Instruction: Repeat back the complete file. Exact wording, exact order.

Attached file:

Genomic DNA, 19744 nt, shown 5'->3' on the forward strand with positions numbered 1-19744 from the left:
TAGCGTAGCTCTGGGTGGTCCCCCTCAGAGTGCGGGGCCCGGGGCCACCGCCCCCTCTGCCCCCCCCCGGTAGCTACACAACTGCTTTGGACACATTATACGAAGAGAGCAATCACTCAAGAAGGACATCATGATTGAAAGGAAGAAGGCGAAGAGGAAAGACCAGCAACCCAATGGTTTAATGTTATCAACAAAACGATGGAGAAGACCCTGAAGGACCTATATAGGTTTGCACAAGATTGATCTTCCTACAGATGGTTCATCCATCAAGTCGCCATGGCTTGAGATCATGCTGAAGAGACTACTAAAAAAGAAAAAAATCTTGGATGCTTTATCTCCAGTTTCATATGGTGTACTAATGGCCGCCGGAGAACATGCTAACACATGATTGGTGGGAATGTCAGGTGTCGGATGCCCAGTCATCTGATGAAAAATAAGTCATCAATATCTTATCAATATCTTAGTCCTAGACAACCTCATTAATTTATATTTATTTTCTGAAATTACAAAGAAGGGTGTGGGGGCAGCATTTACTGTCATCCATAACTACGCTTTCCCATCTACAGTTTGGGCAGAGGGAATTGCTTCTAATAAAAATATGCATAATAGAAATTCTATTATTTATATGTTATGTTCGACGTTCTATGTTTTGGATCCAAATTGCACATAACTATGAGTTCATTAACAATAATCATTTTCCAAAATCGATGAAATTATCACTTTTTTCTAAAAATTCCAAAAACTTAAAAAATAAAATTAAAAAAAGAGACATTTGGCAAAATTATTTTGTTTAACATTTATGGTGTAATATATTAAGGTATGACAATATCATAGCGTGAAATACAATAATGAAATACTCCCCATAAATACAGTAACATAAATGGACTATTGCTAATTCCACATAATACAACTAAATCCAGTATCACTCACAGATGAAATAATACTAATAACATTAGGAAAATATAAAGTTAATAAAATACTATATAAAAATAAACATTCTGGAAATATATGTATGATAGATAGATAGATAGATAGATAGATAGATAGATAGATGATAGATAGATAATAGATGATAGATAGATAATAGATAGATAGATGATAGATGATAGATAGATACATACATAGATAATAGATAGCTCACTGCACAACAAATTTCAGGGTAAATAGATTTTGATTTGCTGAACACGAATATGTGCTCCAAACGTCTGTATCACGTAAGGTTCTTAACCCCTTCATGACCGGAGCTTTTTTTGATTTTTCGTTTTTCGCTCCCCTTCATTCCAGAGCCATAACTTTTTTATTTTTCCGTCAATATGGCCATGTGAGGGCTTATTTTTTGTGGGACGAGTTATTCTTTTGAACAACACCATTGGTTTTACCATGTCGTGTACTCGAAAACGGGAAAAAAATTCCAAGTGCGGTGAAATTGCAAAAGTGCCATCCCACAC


Genomic DNA, 19744 nt, shown 5'->3' on the forward strand with positions numbered 1-19744 from the left:
TAGCGTAGCTCTGGGTGGTCCCCCTCAGAGTGCGGGGCCCGGGGCCACCGCCCCCTCTGCCCCCCCCCGGTAGCTACACAACTGCTTTGGACACATTATACGAAGAGAGCAATCACTCAAGAAGGACATCATGATTGAAAGGAAGAAGGCGAAGAGGAAAGACCAGCAACCCAATGGTTTAATGTTATCAACAAAACGATGGAGAAGACCCTGAAGGACCTATATAGGTTTGCACAAGATTGATCTTCCTACAGATGGTTCATCCATCAAGTCGCCATGGCTTGAGATCATGCTGAAGAGACTACTAAAAAAGAAAAAAATCTTGGATGCTTTATCTCCAGTTTCATATGGTGTACTAATGGCCGCCGGAGAACATGCTAACACATGATTGGTGGGAATGTCAGGTGTCGGATGCCCAGTCATCTGATGAAAAATAAGTCATCAATATCTTATCAATATCTTAGTCCTAGACAACCTCATTAATTTATATTTATTTTCTGAAATTACAAAGAAGGGTGTGGGGGCAGCATTTACTGTCATCCATAACTACGCTTTCCCATCTACAGTTTGGGCAGAGGGAATTGCTTCTAATAAAAATATGCATAATAGAAATTCTATTATTTATATGTTATGTTCGACGTTCTATGTTTTGGATCCAAATTGCACATAACTATGAGTTCATTAACAATAATCATTTTCCAAAATCGATGAAATTATCACTTTTTTCTAAAAATTCCAAAAACTTAAAAAATAAAATTAAAAAAAGAGACATTTGGCAAAATTATTTTGTTTAACATTTATGGTGTAATATATTAAGGTATGACAATATCATAGCGTGAAATACAATAATGAAATACTCCCCATAAATACAGTAACATAAATGGACTATTGCTAATTCCACATAATACAACTAAATCCAGTATCACTCACAGATGAAATAATACTAATAACATTAGGAAAATATAAAGTTAATAAAATACTATATAAAAATAAACATTCTGGAAATATATGTATGATAGATAGATAGATAGATAGATAGATAGATAGATAGATGATAGATAGATAATAGATGATAGATAGATAATAGATAGATAGATGATAGATGATAGATAGATACATACATAGATAATAGATAGCTCACTGCACAACAAATTTCAGGGTAAATAGATTTTGATTTGCTGAACACGAATATGTGCTCCAAACGTCTGTATCACGTAAGGTTCTTAACCCCTTCATGACCGGAGCTTTTTTTGATTTTTCGTTTTTCGCTCCCCTTCATTCCAGAGCCATAACTTTTTTATTTTTCCGTCAATATGGCCATGTGAGGGCTTATTTTTTGTGGGACGAGTTATTCTTTTGAACAACACCATTGGTTTTACCATGTCGTGTACTCGAAAACGGGAAAAAAATTCCAAGTGCGGTGAAATTGCAAAAGTGCCATCCCACAC